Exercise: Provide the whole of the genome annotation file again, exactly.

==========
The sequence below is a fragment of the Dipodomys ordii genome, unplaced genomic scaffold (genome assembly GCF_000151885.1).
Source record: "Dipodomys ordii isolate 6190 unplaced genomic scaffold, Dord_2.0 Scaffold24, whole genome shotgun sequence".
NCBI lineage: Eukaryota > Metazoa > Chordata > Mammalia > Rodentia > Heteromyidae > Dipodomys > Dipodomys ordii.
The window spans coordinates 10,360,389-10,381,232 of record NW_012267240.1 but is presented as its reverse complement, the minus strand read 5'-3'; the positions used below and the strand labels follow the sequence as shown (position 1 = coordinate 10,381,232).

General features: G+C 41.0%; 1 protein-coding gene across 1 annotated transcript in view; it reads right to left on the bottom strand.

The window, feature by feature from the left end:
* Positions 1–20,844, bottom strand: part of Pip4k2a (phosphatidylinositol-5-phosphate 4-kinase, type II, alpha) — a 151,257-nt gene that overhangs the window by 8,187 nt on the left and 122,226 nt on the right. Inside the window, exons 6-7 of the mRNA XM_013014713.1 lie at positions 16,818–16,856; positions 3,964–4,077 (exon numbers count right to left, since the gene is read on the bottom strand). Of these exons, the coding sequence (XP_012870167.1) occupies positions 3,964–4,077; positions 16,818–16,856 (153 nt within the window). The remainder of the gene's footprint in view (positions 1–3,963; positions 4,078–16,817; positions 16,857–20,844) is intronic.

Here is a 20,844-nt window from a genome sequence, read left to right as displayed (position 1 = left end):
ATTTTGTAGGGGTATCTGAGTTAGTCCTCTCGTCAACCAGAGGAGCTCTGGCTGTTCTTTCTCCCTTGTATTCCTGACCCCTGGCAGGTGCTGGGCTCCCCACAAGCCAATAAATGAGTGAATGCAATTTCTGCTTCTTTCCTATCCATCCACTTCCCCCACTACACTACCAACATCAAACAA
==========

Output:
The sequence below is a fragment of the Dipodomys ordii genome, unplaced genomic scaffold (genome assembly GCF_000151885.1).
Source record: "Dipodomys ordii isolate 6190 unplaced genomic scaffold, Dord_2.0 Scaffold24, whole genome shotgun sequence".
NCBI lineage: Eukaryota > Metazoa > Chordata > Mammalia > Rodentia > Heteromyidae > Dipodomys > Dipodomys ordii.
The window spans coordinates 10,360,389-10,381,232 of record NW_012267240.1 but is presented as its reverse complement, the minus strand read 5'-3'; the positions used below and the strand labels follow the sequence as shown (position 1 = coordinate 10,381,232).

General features: G+C 41.0%; 1 protein-coding gene across 1 annotated transcript in view; it reads right to left on the bottom strand.

The window, feature by feature from the left end:
* Positions 1–20,844, bottom strand: part of Pip4k2a (phosphatidylinositol-5-phosphate 4-kinase, type II, alpha) — a 151,257-nt gene that overhangs the window by 8,187 nt on the left and 122,226 nt on the right. Inside the window, exons 6-7 of the mRNA XM_013014713.1 lie at positions 16,818–16,856; positions 3,964–4,077 (exon numbers count right to left, since the gene is read on the bottom strand). Of these exons, the coding sequence (XP_012870167.1) occupies positions 3,964–4,077; positions 16,818–16,856 (153 nt within the window). The remainder of the gene's footprint in view (positions 1–3,963; positions 4,078–16,817; positions 16,857–20,844) is intronic.

Here is a 20,844-nt window from a genome sequence, read left to right as displayed (position 1 = left end):
ATTTTGTAGGGGTATCTGAGTTAGTCCTCTCGTCAACCAGAGGAGCTCTGGCTGTTCTTTCTCCCTTGTATTCCTGACCCCTGGCAGGTGCTGGGCTCCCCACAAGCCAATAAATGAGTGAATGCAATTTCTGCTTCTTTCCTATCCATCCACTTCCCCCACTACACTACCAACATCAAACAA